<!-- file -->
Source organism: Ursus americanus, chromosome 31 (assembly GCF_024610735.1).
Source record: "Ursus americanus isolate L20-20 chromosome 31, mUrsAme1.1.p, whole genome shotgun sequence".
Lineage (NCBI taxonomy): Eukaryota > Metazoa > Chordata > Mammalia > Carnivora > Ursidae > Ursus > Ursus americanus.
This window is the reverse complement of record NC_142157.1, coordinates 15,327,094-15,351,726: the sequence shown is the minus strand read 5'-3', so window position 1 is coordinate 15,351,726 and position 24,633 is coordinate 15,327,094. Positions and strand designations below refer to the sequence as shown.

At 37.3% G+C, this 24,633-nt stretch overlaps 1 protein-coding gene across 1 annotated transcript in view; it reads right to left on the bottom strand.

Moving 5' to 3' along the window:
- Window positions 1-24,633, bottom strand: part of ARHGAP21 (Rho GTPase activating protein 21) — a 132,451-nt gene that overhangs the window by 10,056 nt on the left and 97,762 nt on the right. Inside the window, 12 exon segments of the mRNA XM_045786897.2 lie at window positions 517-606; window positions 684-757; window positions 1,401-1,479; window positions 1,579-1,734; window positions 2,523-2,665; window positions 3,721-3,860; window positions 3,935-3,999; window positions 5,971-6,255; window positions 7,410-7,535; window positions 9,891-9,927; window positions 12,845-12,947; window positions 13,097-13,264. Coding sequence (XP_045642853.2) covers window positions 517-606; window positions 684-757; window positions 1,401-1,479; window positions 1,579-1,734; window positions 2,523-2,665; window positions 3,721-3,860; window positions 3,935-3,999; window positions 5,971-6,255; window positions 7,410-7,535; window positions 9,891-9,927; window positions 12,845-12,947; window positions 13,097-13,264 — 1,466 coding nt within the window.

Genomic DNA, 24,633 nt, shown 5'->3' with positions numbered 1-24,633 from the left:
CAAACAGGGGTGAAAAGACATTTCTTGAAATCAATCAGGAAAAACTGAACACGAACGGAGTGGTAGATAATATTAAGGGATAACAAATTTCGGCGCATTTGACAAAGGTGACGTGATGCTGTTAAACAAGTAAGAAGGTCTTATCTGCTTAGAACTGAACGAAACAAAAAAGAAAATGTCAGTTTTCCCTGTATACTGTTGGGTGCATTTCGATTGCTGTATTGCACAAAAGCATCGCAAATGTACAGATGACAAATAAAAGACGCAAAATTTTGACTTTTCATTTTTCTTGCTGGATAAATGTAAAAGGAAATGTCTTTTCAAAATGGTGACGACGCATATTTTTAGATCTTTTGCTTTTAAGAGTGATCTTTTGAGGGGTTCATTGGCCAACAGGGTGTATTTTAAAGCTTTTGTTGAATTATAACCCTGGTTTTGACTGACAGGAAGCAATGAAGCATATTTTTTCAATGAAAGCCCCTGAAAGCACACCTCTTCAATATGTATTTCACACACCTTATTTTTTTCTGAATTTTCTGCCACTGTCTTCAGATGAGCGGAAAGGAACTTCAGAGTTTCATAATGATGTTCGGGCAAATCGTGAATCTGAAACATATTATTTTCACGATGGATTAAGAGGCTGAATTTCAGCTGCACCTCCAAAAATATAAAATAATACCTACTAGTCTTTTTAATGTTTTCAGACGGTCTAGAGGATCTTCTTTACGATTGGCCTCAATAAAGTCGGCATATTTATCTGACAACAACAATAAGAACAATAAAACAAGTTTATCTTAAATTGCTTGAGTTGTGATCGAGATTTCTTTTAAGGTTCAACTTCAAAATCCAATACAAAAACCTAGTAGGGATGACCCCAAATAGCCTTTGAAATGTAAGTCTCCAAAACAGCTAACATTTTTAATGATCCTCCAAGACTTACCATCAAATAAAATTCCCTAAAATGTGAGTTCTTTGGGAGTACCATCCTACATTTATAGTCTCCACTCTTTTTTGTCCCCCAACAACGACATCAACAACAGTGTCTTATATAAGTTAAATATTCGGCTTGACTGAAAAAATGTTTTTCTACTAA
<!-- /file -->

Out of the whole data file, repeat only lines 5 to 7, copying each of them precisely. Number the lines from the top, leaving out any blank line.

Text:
At 37.3% G+C, this 24,633-nt stretch overlaps 1 protein-coding gene across 1 annotated transcript in view; it reads right to left on the bottom strand.

Moving 5' to 3' along the window:
- Window positions 1-24,633, bottom strand: part of ARHGAP21 (Rho GTPase activating protein 21) — a 132,451-nt gene that overhangs the window by 10,056 nt on the left and 97,762 nt on the right. Inside the window, 12 exon segments of the mRNA XM_045786897.2 lie at window positions 517-606; window positions 684-757; window positions 1,401-1,479; window positions 1,579-1,734; window positions 2,523-2,665; window positions 3,721-3,860; window positions 3,935-3,999; window positions 5,971-6,255; window positions 7,410-7,535; window positions 9,891-9,927; window positions 12,845-12,947; window positions 13,097-13,264. Coding sequence (XP_045642853.2) covers window positions 517-606; window positions 684-757; window positions 1,401-1,479; window positions 1,579-1,734; window positions 2,523-2,665; window positions 3,721-3,860; window positions 3,935-3,999; window positions 5,971-6,255; window positions 7,410-7,535; window positions 9,891-9,927; window positions 12,845-12,947; window positions 13,097-13,264 — 1,466 coding nt within the window.